It was Saturday night, the night before I would give my first sermon, my first real sermon behind a real pulpit in front of a real congregation. Following the sermon, the congregation would vote, as dictated by our polity, on whether to hire me as a co-lead pastor alongside my husband, who had been serving as lead pastor solo for three months.
It was late on a balmy May evening, before kids and bedtimes and the perpetual fatigue of parenthood. As was my custom, I walked across the street from our parsonage to the church building around 10 pm to practice the worship songs for the following morning’s service. But on this night I brought over not only my notebook of sheet music and chord charts, but also a 5½-page manuscript of my first sermon.
I made my way to the piano bench and ran through the songs with ease, playing and singing effortlessly and freely. I went over every tricky part and even the not-so-tricky parts more than was necessary. Slowly, almost imperceptibly, I realized: I was stalling. I had come over to practice the songs, yes, but really I had come over to preach my sermon to an empty sanctuary, to try out my voice, to work out the kinks. And yet, I couldn’t seem to get up from the piano.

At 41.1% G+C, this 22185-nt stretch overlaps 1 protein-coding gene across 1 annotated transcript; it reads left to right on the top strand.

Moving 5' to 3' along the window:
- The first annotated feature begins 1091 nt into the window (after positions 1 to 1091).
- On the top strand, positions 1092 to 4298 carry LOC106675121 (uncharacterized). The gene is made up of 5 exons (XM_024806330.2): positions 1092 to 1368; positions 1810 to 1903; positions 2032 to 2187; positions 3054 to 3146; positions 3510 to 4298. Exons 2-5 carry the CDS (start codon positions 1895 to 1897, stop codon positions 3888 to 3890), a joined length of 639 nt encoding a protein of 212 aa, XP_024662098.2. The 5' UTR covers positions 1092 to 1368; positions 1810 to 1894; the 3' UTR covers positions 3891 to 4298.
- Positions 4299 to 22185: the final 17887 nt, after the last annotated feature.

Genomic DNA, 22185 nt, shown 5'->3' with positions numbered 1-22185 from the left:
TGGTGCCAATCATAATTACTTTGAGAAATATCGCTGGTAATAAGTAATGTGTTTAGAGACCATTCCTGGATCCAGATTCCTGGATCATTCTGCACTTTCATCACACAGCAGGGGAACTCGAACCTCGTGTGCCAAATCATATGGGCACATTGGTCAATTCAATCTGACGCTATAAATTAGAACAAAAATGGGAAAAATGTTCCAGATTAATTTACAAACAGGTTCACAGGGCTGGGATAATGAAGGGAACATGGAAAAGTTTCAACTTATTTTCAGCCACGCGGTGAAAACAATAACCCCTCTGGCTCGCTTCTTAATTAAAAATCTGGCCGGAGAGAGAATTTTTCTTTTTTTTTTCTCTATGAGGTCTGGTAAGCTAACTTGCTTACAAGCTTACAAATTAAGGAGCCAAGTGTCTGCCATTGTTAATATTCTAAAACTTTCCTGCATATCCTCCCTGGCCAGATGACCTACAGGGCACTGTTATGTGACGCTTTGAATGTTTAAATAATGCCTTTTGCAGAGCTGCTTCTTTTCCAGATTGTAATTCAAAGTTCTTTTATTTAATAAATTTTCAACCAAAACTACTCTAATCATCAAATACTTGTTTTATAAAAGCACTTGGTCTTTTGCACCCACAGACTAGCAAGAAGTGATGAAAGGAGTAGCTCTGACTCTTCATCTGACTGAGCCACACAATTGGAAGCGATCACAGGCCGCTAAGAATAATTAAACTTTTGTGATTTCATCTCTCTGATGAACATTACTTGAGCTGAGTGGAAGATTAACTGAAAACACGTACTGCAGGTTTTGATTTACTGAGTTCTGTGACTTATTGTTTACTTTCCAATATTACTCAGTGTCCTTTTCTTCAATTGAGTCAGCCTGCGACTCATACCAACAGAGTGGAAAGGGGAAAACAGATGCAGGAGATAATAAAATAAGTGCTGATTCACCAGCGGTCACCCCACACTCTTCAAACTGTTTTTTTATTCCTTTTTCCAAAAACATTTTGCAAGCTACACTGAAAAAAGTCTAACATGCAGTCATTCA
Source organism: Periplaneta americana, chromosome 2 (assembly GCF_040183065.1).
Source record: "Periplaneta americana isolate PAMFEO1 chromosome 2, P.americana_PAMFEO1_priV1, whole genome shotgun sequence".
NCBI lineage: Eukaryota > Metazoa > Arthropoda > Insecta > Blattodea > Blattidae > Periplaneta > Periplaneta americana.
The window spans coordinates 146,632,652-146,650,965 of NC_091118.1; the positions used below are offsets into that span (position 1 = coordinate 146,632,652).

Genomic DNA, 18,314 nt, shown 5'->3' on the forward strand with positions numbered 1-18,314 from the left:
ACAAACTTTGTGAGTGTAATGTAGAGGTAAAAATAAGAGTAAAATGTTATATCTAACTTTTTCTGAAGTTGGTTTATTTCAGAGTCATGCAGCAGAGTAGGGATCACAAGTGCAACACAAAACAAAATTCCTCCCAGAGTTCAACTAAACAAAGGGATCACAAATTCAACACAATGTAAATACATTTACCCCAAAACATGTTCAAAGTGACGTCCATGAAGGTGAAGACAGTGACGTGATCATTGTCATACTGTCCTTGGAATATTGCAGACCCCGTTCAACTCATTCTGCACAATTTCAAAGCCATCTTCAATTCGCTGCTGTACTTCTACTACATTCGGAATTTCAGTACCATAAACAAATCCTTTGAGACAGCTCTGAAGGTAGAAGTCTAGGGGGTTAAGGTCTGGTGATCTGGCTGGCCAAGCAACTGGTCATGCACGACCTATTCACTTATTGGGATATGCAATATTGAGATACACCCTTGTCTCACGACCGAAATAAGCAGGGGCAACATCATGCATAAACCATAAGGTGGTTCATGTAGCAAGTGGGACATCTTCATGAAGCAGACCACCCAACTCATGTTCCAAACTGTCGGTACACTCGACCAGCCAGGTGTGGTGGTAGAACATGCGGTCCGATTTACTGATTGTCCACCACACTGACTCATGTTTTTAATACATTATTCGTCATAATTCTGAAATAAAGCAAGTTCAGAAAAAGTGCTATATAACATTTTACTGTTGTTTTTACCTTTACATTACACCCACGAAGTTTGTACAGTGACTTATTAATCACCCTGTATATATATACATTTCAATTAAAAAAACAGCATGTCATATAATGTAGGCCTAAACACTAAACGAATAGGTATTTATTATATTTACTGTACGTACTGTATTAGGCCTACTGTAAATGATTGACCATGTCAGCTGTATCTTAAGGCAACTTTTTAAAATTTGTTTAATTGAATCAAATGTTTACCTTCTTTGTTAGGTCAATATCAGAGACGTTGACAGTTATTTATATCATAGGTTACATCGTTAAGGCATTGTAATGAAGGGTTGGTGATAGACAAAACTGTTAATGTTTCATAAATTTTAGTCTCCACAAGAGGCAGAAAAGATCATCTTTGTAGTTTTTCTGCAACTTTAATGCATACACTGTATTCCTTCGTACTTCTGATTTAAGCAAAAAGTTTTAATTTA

As I sat there evaluating my hesitation, I finally made eye contact with “It.” The pulpit. It wasn’t like I had never stood behind the thing to do announcements, lead songs, or read Scripture. But this was different. It loomed before me like a dark, shadowy someone in any alleyway.
I felt as if I were glued to that wooden piano bench, as if something I could not articulate was holding me captive right there on that seat. Was it feelings of inadequacy? Nerves about speaking? Concerns about the quality of my content? Fears about the response of the congregation to my presence in the pulpit? I sat unmoving for a solid five minutes, wondering why on earth I could not bring myself to stand, wondering what it would take to get me upright and up to the platform.
After a few false starts, I finally managed to pry myself from the bench, and I began to circle “It” like a curious, yet fearful puppy investigating a mysterious and terrifying butterfly. The overwhelming sense I had as I inched my way closer to was that of presumption. Who am I to stand here? Who am I to assume the mantle of authority attached to this strange piece of furniture? Who am I to presume to speak on behalf of God to a group of people made up of individuals who have been Christians much longer than I have been alive?